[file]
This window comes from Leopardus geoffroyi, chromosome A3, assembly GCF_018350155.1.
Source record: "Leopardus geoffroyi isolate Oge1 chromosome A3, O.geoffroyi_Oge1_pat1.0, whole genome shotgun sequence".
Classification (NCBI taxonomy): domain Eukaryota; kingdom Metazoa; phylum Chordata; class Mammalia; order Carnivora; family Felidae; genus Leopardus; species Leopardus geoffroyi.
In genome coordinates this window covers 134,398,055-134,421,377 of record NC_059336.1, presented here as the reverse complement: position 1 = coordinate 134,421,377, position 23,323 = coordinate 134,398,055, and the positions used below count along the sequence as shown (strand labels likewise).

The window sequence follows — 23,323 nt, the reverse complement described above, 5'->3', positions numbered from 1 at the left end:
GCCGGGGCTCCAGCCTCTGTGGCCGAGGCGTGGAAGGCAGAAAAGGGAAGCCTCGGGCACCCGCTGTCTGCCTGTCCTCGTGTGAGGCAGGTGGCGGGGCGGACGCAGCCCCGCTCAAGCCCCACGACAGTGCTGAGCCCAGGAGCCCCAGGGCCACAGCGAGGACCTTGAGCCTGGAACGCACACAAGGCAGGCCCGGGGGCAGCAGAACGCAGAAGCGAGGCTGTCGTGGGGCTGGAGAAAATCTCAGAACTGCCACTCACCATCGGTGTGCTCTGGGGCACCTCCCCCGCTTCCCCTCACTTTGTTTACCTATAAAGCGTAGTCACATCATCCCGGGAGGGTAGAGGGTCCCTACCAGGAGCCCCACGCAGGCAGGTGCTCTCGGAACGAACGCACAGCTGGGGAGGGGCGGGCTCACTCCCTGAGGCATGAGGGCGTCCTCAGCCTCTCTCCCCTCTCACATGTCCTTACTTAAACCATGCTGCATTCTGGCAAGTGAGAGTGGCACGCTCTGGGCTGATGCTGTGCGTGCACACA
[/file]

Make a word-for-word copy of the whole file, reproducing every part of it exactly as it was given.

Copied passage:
This window comes from Leopardus geoffroyi, chromosome A3, assembly GCF_018350155.1.
Source record: "Leopardus geoffroyi isolate Oge1 chromosome A3, O.geoffroyi_Oge1_pat1.0, whole genome shotgun sequence".
Classification (NCBI taxonomy): domain Eukaryota; kingdom Metazoa; phylum Chordata; class Mammalia; order Carnivora; family Felidae; genus Leopardus; species Leopardus geoffroyi.
In genome coordinates this window covers 134,398,055-134,421,377 of record NC_059336.1, presented here as the reverse complement: position 1 = coordinate 134,421,377, position 23,323 = coordinate 134,398,055, and the positions used below count along the sequence as shown (strand labels likewise).

The window sequence follows — 23,323 nt, the reverse complement described above, 5'->3', positions numbered from 1 at the left end:
GCCGGGGCTCCAGCCTCTGTGGCCGAGGCGTGGAAGGCAGAAAAGGGAAGCCTCGGGCACCCGCTGTCTGCCTGTCCTCGTGTGAGGCAGGTGGCGGGGCGGACGCAGCCCCGCTCAAGCCCCACGACAGTGCTGAGCCCAGGAGCCCCAGGGCCACAGCGAGGACCTTGAGCCTGGAACGCACACAAGGCAGGCCCGGGGGCAGCAGAACGCAGAAGCGAGGCTGTCGTGGGGCTGGAGAAAATCTCAGAACTGCCACTCACCATCGGTGTGCTCTGGGGCACCTCCCCCGCTTCCCCTCACTTTGTTTACCTATAAAGCGTAGTCACATCATCCCGGGAGGGTAGAGGGTCCCTACCAGGAGCCCCACGCAGGCAGGTGCTCTCGGAACGAACGCACAGCTGGGGAGGGGCGGGCTCACTCCCTGAGGCATGAGGGCGTCCTCAGCCTCTCTCCCCTCTCACATGTCCTTACTTAAACCATGCTGCATTCTGGCAAGTGAGAGTGGCACGCTCTGGGCTGATGCTGTGCGTGCACACA